Speaker 4:
8:56
If you're looking for the advanced version, obviously, you know, we were trying to serve the masses and we do want to make it easy to be a customer. And sometimes our menu can definitely be intimidating. And we're just talking about coffee right now. I haven't even jumped into different ways to modify a latte or the types of nondairy milks that we provide, or you can modify the pumps and we've got sugar-free and do you like whipped cream? So there's a whole world out there, but we definitely, one of our mottos is to make it easy to be a customer. So we would never want anyone to come in and feel overwhelmed or Oh my gosh, I don't even know where to start. Um, but as you become a connoisseur of the coffee and, and become a Starbucks patron of ours years, over time you kind of get these little kernels of knowledge that I'm dishing out at you all in one serving. And it's kind of fun. It's, it's, it's a really cool world to explore.
Speaker 1:
9:46
I, I, it's much, much deeper than I thought. And actually, Marcy have a really kind of funny story to tell you. I'm, my parents live in a really small town in Kansas, like 600 people. And my mother had never been to a Starbucks before and when they came up to visit me in California, uh, like, this is, this is like 15 years ago, this is a while ago. And anyway, I want to, I wanted to Starbucks before mission center conference and I was like, well, can I come in with you? I was like, uh, sure. She's like, I've never been in one. And I've heard all about them. So she came in and she goes, Carla, it smells so nice in here. And it's so pretty and there's comfy chairs and it just, it's just a wonderful place to be. I was like, well that's true. Yeah. She really loved it her first time ever. Yeah, I know. So cute. She did not.
Speaker 4:
10:38
Can I ask like what was her first string? Okay, so she just visited with you. Okay.
Speaker 1:
10:41
He, you just was there. So also while we're on the subject, uh, you talked a little bit about the Christmas blend as well. Can you talk a little bit more about that too?
Speaker 4:
10:50
Yes. Okay. So every year our Christmas blend comes out. It is, um, it's the SA it's the coffee we sell the most. And what's so striking about that statistic is we only sell it in that six week window between like the day after Halloween when we launch our holiday up until Christmas time. So we really only have about a month and a half to two months that we are offering Christmas land. And it is still our top selling coffee throughout the entire year. So we sell it more than any other pound of coffee any other time of year. Um, and that's at Starbucks locations, that's at grocery stores, that's online. Like we just, people come for the Christmas blend. And so what's so unique about it each year is we actually use aged Sumatran beans. So remember some Motrin or Asia Pacific. Let's go visit Milan over there. And, um, our Sumatra beans definitely have like an herbal, earthy taste to them.
Speaker 4:
11:38
Uh, and fun fact about the aged part is we're actually aging these beans for three to five years. So anyone that is enjoying a cup of Christmas line, whether they've purchased a pound or they're buying a cup of coffee in one of our stores this year, those beans that went into making that coffee have been aging the last three to five years. So a lot of thought goes into the blend. A lot of thought goes into the preparation. Um, if you think right now we have farms and warehouses all around the world that are holding those Sumatra and beans that you're going to enjoy in three to five years from now. And we've started that process with our new beans. And so it's really cool each year because there's, it's, there's a different take on it each year. It's not the same bean, right? We blend it up with some of our other coffees. It's a multi-region blend. And so each year is just really unique. Um, and the point of that is to really embody the spirit of Christmas. Um, when you think flavors, you think spicy, you think cinnamon, you think what will compliment a Christmas dinner? You've got your ham and your savory foods. And so our Christmas blend does that for you. So it's a really special coffee.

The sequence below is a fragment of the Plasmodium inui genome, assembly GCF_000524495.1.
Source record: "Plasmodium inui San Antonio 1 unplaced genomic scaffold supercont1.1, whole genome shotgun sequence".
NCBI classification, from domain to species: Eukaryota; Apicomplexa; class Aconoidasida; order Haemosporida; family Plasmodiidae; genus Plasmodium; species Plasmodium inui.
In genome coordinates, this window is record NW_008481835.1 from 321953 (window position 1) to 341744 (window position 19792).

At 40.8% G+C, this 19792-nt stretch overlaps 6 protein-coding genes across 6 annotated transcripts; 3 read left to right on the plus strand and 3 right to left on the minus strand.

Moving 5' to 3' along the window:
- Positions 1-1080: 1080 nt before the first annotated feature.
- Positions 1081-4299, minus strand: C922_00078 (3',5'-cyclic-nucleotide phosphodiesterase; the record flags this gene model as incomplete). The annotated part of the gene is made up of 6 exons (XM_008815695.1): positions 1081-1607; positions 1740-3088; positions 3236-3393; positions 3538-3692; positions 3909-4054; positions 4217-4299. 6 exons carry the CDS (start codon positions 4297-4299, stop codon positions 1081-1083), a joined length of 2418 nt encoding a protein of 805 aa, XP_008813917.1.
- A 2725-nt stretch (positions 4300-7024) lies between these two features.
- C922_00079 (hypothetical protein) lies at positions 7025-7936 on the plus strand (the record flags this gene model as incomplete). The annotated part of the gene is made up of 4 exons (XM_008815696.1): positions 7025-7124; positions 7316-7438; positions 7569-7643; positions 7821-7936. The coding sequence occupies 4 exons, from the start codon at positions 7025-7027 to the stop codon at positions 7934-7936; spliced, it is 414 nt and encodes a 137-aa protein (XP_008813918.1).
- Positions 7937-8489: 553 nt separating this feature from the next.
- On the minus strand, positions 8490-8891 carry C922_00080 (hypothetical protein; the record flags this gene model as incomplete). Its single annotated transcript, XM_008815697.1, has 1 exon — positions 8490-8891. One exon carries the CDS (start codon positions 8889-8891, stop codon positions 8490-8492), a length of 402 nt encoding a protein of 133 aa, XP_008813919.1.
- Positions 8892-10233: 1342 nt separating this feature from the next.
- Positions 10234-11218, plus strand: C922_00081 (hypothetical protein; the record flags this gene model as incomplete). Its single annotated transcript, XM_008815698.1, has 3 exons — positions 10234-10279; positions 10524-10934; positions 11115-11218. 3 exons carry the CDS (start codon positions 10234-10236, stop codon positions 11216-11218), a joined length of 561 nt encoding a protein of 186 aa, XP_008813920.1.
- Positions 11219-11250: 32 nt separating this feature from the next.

Speaker 1:
12:40
It is. I, again, I had no idea and I really, I was really happy to hear that. I think it's really interesting. So we got to hear a lot about coffee, which is very, very cool. But I wanted to jump into the meat of the podcast about how Starbucks stands for, you know, things that we can easily relate to the community of Christ enduring principles. So maybe you can start and start telling us a little bit about some enduring principles that you see in the Starbucks corporation and yeah. How you see them.
Speaker 4:
13:13
Absolutely. Okay. So Starbucks has a set of mission and values that they lead by. And so our mission statement at Starbucks is to inspire and nurture the human spirit, one person, one cup and one neighborhood at a time. And I love sharing that mission statement. When I, uh, when I hire new partners in, I kind of give them an intro into the company, a little bit of history of what our mission and values are, et cetera. And one part that I really enjoy sharing is that this multibillion dollar company that like you said, can just kind of step on the middleman. They're there to make a buck, which is not what we're about. This huge company just wants to inspire and nurture human spirits. Um, another thing that really stands out to me in that quote is, uh, one neighborhood at a time which really speaks community to me and I think our churches name is so aptly fit for that because we are a community of Christ and the community part is my favorite part of our church.